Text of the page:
DENVER (PTA) — This all stems from two different audio shows, a summer long conversation about cables, and an A-to-B demonstration that had to be witnessed by myself and a trusted cohort.
It all begins at T.H.E. SHOW 2019 in Long Beach, California where I walked the marketplace floor looking for something to write about. Inspired by the purple-PVC display of Audio Envy cables, I approached Captain Payne (the founder of Audio Envy cables and yes, that’s his real name) and asked him, “What’s new?”
Captain’s answer: “Our innovation, and 350 prototypes.” Which wasn’t a direct answer about what was at the show, but more about what the company is, and who is paying attention. Many cable companies take note of what Audio Envy is doing, and I’ll just leave it at that.
Captain Payne is a bass guitar player and from that passion, he became obsessed with cables. Experimenting on his own as a musician and recording studio designer with developing his own cables in search of creating new ways to manipulate and open-up the sound.
The Audio Envy mission was born from Captain Payne’s need to create a detailed presentation of music that leaves nothing behind but fatigue on the listener. This is done by “achieving a perfectly (or better) timed cable that doesn’t require excessive (or any) treble EQ to make up for high frequency latency.”
This issue even goes back to recording studios where (sometimes, and often) “low quality cables in the recording rig harbor congested electrons that gather in the cable creating peak resonances which are then subsequently EQ’d out due to their harsh sound. If at the recording end this problem was handled properly, possibly a kinder and gentler world we would be.”
Fast forward to Rocky Mountain Audio Fest 2019 where I take another walk through the product line and sit down for a second on-ear cable demonstration with my friend, Jameson “Doctor Golden Ears” Mourafetis.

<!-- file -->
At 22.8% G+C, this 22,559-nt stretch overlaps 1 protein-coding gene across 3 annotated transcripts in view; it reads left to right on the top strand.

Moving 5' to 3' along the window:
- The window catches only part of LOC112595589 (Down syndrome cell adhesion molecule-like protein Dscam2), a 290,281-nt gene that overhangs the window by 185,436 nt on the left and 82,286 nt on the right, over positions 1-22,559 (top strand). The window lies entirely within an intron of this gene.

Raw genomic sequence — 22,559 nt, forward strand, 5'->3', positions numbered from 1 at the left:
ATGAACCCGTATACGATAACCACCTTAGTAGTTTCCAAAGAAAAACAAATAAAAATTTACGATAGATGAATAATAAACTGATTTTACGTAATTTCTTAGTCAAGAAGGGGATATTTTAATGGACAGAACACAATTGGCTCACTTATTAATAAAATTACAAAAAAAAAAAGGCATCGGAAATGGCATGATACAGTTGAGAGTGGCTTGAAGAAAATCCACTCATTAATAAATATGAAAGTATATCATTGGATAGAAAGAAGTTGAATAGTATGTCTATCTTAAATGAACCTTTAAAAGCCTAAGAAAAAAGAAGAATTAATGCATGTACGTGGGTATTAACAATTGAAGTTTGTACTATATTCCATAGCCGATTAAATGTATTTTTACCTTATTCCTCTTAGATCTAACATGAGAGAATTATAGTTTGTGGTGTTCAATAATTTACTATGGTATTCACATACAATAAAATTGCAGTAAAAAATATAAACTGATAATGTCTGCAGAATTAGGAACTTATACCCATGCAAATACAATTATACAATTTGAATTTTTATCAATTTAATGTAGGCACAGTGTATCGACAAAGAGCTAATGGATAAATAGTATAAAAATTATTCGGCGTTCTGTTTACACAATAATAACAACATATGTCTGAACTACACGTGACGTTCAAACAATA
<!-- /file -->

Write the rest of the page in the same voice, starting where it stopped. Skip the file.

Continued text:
The latest Audio Envy SP7 speaker wire caught my eye, as it is explained to be the answer to those in search of an accurate tonally-balanced bass.
Across everything that Audio Envy does, it’s all about “high velocity.” “Some of the highest VOP (Velocity of Propagation) measurements we can get period are found in our cables.” Which is more closely represented by the speed-of-light than my own 40-meter sprint time.
Insulating materials for Audio Envy cables are as I am told: extremely lightweight, and assuage as much interference as possible. Though lighter weight insulators can be delicate, they also induce less distortion.
Recording studios that use Audio Envy are many, but two that really have gone whole-hog with Audio Envy cables is Keller Studios in Fort Collins, Colorado which uses close to 3,000-feet of Audio Envy branded cable in their recording system.
The other is The Blasting Room (also in Fort Collins) which was built in 1994 by members of Descendants, ALL, and Black Flag, and uses Audio Envy cables in mass.
Previously at T.H.E. SHOW 2019 I sat down for an A-to-B cable listening session that used on-ear monitors to deliver as precise as possible comparison between good cables, and great. Where the differences were mind boggling good, and improvements vast.
At Rocky Mountain Audio Fest I tapped the ear-talents of my friend Jameson Mourafetis (head-fi guru at F1 Audio in Chicago) to be that second opinion on what I was hearing. Just looking at Jameson’s reactions as he dialed the switch box back-and-forth between headphone cables was all I needed to see from him to know that what I was hearing was right on time.
For me it was better transients, better tonality and insight. Along with a more open sound that fooled me into thinking the space of sound inside my head just got bigger and wider. Overall, it was destroying any cable I had ever heard.